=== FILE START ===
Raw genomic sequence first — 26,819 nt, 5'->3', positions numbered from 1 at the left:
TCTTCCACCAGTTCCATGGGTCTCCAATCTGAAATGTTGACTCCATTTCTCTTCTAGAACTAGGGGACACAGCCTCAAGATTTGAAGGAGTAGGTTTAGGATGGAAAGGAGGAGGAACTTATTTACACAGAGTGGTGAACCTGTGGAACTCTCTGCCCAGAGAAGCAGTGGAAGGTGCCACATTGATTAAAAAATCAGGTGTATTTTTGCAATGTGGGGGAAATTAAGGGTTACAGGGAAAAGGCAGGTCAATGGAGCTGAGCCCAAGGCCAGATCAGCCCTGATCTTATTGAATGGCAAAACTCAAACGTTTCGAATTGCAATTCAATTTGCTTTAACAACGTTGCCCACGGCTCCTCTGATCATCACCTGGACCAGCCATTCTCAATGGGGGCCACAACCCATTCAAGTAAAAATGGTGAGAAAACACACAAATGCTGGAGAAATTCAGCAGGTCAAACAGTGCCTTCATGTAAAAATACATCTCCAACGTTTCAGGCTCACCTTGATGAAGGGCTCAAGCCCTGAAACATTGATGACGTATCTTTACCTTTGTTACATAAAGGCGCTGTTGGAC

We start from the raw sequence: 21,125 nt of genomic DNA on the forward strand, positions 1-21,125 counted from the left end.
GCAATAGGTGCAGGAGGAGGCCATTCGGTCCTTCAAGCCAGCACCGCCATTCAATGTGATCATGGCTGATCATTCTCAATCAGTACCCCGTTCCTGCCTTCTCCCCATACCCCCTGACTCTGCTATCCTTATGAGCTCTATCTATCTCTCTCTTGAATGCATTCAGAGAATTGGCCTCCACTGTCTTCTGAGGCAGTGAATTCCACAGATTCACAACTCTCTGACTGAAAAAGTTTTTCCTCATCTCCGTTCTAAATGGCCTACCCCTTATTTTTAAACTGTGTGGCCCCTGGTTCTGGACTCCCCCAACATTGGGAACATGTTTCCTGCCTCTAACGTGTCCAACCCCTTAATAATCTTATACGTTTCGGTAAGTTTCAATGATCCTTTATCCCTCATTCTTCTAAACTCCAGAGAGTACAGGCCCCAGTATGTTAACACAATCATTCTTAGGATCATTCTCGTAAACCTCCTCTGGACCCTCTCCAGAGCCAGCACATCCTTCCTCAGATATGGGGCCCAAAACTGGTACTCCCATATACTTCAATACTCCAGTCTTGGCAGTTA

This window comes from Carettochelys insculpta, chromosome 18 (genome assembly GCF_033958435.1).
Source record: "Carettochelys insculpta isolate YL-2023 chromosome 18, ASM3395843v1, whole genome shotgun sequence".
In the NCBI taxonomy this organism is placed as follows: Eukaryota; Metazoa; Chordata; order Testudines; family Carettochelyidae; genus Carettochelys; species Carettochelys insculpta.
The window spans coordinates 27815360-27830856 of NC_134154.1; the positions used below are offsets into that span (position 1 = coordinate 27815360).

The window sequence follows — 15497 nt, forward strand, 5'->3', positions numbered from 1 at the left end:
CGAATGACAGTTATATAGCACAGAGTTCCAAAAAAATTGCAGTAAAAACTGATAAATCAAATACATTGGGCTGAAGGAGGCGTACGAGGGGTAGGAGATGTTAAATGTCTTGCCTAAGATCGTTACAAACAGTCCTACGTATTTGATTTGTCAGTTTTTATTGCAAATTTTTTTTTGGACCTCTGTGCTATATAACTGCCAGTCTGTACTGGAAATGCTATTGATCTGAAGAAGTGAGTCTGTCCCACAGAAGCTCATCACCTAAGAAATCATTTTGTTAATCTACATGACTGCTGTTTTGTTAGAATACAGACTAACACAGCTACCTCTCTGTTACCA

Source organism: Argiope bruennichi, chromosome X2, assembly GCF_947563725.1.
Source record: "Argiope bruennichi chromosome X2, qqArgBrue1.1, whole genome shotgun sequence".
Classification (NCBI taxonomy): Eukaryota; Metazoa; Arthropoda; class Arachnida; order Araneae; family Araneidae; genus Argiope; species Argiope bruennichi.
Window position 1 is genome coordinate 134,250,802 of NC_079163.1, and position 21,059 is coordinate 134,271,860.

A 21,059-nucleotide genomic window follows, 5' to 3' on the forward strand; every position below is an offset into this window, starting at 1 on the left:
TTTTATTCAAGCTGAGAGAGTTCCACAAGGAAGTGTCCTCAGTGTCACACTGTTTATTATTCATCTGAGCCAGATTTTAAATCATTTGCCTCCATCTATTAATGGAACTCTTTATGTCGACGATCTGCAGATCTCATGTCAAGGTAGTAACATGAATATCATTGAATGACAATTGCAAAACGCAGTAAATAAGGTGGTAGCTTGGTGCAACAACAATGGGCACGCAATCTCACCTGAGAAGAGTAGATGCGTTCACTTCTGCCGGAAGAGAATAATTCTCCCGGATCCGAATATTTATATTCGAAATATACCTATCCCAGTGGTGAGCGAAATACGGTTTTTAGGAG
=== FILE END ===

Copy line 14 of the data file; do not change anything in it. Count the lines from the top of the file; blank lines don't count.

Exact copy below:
Window position 1 is genome coordinate 134,250,802 of NC_079163.1, and position 21,059 is coordinate 134,271,860.